Next Stop: Your Magazine Dream Job

What I Learned From My Ed2010 Mentor (And You Can Too)

By Jamé Jackson No matter how talented you are, it can be scary to dive into the publishing industry when you don’t have anyone helping you. That’s precisely what Ed2010’s 30-Minute Mentor program is for. Whippersnappers are partnered with an experienced editor who will answer all those career questions they’ve been dying to ask. It’s great for helping young people like me zero in on our strengths and figure out what we want our career path to look like.

After I submitted my 30-Minute Mentor application, I was paired with Julie Kosin, the senior digital editor at HarpersBazaar.com. We spent 30 minutes chatting it up over at Hearst headquarters. I learned a lot from the experience—and luckily for you, I’m ready to share my main takeaways!

What I learned about the informational interview process:

1. Research your mentor.
In preparation for my informational interview with Julie, I spent days researching her background, previously published work, and her current role—and our meeting was far more productive because of it. There is simply no excuse for not prepping properly in this day and age. Doing your research is not only a courtesy to the person you’re meeting with (because if you don’t care to know who they are, why are you meeting with them?) but also a service to yourself as you figure out what you’d like to know. Nobody wants to be asked something broad like, “How do I get a job like yours?” Instead, they’ll probably be more receptive to carefully crafted questions that show you care about what they do.

2. Come prepared.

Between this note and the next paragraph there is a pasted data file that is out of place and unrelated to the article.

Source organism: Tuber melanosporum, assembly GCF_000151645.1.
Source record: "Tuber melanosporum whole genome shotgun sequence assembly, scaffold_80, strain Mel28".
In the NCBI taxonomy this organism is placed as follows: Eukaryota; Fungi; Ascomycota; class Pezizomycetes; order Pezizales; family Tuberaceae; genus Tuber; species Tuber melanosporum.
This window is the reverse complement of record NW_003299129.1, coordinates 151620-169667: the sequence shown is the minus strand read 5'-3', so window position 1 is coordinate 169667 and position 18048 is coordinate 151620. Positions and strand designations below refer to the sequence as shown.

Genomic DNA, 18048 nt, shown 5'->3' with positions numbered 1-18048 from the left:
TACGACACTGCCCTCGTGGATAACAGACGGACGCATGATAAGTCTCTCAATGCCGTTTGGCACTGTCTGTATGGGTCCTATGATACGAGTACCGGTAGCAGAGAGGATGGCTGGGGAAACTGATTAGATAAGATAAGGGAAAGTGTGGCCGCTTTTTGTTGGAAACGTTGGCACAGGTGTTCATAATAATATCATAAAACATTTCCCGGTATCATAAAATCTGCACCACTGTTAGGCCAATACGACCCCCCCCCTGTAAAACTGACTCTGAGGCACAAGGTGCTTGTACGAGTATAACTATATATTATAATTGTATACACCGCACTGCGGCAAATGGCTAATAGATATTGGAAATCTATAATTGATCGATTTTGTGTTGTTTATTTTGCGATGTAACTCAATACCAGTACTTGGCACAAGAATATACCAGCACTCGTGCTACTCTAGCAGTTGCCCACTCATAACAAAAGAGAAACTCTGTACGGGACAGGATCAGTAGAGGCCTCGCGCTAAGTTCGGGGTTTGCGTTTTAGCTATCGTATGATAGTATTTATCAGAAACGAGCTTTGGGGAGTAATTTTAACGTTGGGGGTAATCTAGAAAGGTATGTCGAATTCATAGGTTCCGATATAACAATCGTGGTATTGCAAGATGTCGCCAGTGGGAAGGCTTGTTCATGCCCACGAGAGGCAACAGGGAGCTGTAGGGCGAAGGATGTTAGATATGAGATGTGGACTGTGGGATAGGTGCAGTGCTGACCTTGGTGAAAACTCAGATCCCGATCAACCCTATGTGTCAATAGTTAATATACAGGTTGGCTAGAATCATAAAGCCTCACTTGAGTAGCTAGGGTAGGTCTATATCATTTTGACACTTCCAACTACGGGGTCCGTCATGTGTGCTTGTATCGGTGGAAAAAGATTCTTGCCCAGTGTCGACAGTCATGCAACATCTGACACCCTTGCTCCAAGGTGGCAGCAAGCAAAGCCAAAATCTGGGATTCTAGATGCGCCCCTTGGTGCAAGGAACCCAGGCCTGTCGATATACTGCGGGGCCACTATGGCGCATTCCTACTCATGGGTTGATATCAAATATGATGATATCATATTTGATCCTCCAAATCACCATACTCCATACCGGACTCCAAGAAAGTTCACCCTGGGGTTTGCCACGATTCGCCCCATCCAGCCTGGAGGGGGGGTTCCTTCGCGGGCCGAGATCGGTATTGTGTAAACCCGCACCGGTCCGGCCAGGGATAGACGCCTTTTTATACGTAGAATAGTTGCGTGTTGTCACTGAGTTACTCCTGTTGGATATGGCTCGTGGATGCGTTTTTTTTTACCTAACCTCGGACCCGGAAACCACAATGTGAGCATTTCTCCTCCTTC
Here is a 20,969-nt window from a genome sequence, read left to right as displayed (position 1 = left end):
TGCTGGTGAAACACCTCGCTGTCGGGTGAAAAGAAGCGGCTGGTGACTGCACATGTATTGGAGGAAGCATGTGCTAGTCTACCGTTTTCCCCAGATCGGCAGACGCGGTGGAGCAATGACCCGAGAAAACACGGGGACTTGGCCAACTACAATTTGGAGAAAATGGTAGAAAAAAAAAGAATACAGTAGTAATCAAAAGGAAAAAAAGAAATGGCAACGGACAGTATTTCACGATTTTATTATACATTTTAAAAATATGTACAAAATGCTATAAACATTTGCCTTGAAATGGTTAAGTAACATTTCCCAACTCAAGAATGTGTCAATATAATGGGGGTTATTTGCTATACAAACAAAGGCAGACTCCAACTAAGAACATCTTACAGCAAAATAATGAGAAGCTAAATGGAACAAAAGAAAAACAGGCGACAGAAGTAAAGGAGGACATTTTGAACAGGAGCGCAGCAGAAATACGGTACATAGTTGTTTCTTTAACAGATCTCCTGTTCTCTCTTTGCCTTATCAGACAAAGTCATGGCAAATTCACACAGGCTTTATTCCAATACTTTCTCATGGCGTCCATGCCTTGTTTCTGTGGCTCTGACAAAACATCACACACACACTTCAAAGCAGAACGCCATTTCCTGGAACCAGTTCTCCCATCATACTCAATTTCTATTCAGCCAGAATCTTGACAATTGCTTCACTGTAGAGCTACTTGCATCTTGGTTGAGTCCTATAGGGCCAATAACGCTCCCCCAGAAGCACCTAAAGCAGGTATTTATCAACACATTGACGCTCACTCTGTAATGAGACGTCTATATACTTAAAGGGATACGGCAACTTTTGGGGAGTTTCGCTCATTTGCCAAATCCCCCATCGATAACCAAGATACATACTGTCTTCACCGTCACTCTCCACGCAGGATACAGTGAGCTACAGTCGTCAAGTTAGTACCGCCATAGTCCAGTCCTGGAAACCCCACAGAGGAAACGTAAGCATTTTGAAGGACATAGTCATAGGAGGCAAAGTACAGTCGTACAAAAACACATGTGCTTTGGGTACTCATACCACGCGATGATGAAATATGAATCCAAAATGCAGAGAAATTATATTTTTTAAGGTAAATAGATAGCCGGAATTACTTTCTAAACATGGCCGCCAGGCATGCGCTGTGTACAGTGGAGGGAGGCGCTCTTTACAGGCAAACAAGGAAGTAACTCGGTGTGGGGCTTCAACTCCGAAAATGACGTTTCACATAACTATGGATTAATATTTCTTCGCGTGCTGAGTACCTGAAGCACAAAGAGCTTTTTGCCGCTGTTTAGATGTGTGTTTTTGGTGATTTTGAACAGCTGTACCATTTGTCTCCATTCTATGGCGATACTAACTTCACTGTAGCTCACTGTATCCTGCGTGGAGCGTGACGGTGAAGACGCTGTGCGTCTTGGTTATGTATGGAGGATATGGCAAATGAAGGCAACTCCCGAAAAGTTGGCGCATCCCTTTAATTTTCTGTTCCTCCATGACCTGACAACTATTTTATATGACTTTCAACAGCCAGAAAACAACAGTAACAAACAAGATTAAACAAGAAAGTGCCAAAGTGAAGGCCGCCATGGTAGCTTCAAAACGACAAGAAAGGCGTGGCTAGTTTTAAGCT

You should always bring a copy of your resume—even if you already emailed it before the meeting. If you’ve got a business card, bring that too. The editor might be able to provide feedback on how to improve them—and you never know when they might want to pass your info along to a fellow coworker or HR representative.

3. Send a thank you note.
Handwritten or email—you can pick your poison as long as you do one or the other. These editors aren’t obligated to give you any of their valuable time, so show your appreciation by sending a note that reiterates why meeting them was vital to you. It leaves a lasting impression and, in my opinion, keeps the doors open for future work together.

What I learned about being a good employee:

4. The strong will survive.
I eventually want to be an online editor for a fashion publication, so one of the main questions I had for Julie was about how technology and social media are changing her job. Being a digital editor means constantly updating the website with up-to-the-minute news, as well as overseeing the regular content that goes up on a daily basis. No two days are the same, Julie explained. That can make for an exciting work environment—but you have to learn to be flexible and agile in your workflow.

5. Editors will remember standout workers.
Julie did such dynamic work as an intern at HarpersBazaar.com that her editor remembered her later when they were looking for a digital editor. So no matter what your job is (even if it’s fetching coffee!), do it to the best of your ability. It shows others that you’re a hard worker, so you’ll be the first to come to mind when your manager needs to fill a job or suggest someone for a new project.

6. Learn to be indispensable.
While nobody can ever fully protect themselves from layoffs and budget cuts, Julie recommended working hard to become an important member of the team, even as an intern. The goal is to make your presence felt by everyone. If you’re super into print, offer to help out on the digital side too. Have an interest in photography? See how you can lend your abilities to the art department. No matter what, try to build as many skills as you can and utilize the resources you have. Once you become an indispensable employee (which, let’s note, also includes characteristics like having a pleasant demeanor and showing up to work on time), you never know when an editor may ask you to take on more roles and responsibilities.

Learn more about Ed’s 30-Minute Mentor program here.

Jamé Jackson is a freelance writer based in New York City. She loves all things fashion, beauty, and #GirlBoss related. She can be seen spreading her magic on Instagram @Theblondemisfit and her website, Theblondemisfit.com.

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